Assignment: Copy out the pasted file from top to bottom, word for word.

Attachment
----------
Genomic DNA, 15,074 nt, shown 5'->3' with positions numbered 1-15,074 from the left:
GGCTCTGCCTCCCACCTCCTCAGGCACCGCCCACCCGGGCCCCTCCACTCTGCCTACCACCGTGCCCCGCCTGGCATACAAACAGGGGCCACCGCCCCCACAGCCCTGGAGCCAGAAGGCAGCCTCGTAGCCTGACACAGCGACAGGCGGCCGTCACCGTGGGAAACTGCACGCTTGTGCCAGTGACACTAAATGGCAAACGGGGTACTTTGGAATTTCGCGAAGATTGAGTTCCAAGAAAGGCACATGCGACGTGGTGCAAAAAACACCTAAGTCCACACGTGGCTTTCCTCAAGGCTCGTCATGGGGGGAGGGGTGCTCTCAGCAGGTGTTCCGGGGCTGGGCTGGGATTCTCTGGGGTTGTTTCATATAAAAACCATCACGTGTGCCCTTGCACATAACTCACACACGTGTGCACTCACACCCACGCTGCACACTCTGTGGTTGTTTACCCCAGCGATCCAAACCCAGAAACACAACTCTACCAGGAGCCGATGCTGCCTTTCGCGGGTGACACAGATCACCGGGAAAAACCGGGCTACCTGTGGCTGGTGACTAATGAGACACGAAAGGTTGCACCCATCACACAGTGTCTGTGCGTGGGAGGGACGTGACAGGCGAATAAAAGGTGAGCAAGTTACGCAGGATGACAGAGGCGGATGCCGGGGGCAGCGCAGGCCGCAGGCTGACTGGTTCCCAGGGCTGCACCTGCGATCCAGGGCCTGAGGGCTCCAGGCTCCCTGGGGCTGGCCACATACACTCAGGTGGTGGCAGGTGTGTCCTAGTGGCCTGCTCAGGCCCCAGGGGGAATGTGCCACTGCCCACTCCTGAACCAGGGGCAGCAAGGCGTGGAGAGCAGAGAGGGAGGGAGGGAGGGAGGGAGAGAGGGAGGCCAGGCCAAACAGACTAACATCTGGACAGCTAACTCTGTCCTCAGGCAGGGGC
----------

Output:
Genomic DNA, 15,074 nt, shown 5'->3' with positions numbered 1-15,074 from the left:
GGCTCTGCCTCCCACCTCCTCAGGCACCGCCCACCCGGGCCCCTCCACTCTGCCTACCACCGTGCCCCGCCTGGCATACAAACAGGGGCCACCGCCCCCACAGCCCTGGAGCCAGAAGGCAGCCTCGTAGCCTGACACAGCGACAGGCGGCCGTCACCGTGGGAAACTGCACGCTTGTGCCAGTGACACTAAATGGCAAACGGGGTACTTTGGAATTTCGCGAAGATTGAGTTCCAAGAAAGGCACATGCGACGTGGTGCAAAAAACACCTAAGTCCACACGTGGCTTTCCTCAAGGCTCGTCATGGGGGGAGGGGTGCTCTCAGCAGGTGTTCCGGGGCTGGGCTGGGATTCTCTGGGGTTGTTTCATATAAAAACCATCACGTGTGCCCTTGCACATAACTCACACACGTGTGCACTCACACCCACGCTGCACACTCTGTGGTTGTTTACCCCAGCGATCCAAACCCAGAAACACAACTCTACCAGGAGCCGATGCTGCCTTTCGCGGGTGACACAGATCACCGGGAAAAACCGGGCTACCTGTGGCTGGTGACTAATGAGACACGAAAGGTTGCACCCATCACACAGTGTCTGTGCGTGGGAGGGACGTGACAGGCGAATAAAAGGTGAGCAAGTTACGCAGGATGACAGAGGCGGATGCCGGGGGCAGCGCAGGCCGCAGGCTGACTGGTTCCCAGGGCTGCACCTGCGATCCAGGGCCTGAGGGCTCCAGGCTCCCTGGGGCTGGCCACATACACTCAGGTGGTGGCAGGTGTGTCCTAGTGGCCTGCTCAGGCCCCAGGGGGAATGTGCCACTGCCCACTCCTGAACCAGGGGCAGCAAGGCGTGGAGAGCAGAGAGGGAGGGAGGGAGGGAGGGAGAGAGGGAGGCCAGGCCAAACAGACTAACATCTGGACAGCTAACTCTGTCCTCAGGCAGGGGC